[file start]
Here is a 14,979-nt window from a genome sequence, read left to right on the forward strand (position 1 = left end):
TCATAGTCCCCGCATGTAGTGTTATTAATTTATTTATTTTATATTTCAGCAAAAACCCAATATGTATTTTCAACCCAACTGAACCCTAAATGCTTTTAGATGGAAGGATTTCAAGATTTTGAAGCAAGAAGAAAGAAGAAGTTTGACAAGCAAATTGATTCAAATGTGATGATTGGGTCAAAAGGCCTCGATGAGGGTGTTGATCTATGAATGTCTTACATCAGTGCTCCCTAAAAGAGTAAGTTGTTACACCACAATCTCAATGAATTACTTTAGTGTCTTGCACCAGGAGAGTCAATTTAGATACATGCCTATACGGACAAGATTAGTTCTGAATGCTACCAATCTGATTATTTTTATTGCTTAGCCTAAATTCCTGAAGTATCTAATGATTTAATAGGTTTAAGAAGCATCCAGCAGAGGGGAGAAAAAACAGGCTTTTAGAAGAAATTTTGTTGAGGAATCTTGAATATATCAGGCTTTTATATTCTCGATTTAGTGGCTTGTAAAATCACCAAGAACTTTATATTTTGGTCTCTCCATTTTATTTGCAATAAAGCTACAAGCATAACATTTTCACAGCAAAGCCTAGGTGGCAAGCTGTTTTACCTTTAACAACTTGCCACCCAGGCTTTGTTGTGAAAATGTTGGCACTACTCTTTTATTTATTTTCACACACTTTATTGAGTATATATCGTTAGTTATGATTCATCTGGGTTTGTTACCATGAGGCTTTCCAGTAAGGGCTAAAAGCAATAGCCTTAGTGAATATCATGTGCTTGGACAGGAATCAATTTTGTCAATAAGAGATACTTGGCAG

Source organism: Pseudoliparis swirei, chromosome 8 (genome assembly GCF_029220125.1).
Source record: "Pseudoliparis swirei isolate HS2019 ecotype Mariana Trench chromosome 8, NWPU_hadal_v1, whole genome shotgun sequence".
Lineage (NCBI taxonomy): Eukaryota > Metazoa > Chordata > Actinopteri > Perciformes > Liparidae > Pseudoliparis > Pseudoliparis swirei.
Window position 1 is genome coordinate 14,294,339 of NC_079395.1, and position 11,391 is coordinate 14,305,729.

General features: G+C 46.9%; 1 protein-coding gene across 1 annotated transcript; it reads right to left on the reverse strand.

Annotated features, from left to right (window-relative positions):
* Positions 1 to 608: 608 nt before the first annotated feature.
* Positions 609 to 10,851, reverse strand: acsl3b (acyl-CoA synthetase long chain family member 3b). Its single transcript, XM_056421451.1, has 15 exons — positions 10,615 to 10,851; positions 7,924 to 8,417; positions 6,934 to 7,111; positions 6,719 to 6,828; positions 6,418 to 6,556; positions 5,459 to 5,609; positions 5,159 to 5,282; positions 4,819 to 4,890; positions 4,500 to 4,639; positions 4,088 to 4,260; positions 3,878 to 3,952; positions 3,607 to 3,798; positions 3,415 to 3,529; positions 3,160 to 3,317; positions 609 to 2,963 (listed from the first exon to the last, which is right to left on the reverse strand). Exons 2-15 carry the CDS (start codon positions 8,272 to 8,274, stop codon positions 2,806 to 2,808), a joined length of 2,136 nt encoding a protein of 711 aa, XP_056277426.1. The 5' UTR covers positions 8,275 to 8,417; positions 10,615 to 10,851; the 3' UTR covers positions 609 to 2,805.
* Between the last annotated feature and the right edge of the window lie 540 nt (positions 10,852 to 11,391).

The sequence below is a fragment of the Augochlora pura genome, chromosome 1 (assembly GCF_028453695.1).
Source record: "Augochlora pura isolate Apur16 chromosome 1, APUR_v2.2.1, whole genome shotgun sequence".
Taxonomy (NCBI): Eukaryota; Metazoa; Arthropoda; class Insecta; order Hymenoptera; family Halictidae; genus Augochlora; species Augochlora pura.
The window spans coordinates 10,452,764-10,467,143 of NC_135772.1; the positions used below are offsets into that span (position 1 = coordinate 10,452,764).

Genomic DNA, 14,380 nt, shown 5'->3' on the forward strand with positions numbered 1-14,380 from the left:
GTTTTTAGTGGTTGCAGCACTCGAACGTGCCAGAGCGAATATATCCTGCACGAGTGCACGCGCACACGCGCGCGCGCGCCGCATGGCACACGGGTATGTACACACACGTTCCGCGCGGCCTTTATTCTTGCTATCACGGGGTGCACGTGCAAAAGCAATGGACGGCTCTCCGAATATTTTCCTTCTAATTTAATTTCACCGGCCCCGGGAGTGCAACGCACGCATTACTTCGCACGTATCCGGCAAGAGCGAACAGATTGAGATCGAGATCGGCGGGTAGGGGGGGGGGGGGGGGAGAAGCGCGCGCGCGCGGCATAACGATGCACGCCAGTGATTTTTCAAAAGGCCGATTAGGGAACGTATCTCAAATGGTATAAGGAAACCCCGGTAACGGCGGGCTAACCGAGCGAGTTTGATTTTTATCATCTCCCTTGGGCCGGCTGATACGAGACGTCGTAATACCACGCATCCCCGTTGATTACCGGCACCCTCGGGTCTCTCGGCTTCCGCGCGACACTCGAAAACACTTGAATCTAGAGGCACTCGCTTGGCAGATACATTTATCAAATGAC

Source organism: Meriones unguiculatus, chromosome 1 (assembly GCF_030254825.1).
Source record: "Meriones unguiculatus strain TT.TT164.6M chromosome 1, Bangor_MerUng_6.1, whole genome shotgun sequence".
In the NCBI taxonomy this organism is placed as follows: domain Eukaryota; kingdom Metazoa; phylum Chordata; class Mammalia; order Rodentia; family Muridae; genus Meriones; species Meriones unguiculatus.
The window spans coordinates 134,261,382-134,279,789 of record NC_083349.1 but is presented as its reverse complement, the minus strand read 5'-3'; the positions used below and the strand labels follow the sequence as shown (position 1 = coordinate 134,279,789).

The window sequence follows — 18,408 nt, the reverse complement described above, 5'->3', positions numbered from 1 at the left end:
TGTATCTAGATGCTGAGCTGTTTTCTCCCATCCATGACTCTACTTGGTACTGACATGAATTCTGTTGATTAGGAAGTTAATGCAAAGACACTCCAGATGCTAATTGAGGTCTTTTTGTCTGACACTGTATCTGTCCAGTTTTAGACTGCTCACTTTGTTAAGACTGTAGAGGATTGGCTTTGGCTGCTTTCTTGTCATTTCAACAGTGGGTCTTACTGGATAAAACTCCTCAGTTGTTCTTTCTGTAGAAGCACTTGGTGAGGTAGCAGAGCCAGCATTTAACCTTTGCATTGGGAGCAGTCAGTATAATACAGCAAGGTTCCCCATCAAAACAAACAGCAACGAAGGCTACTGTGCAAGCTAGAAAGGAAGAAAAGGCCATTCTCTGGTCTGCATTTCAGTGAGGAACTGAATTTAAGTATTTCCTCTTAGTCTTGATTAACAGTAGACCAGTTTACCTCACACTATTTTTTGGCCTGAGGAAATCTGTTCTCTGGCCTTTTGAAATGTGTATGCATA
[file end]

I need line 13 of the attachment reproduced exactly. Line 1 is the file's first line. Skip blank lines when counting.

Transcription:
Source record: "Augochlora pura isolate Apur16 chromosome 1, APUR_v2.2.1, whole genome shotgun sequence".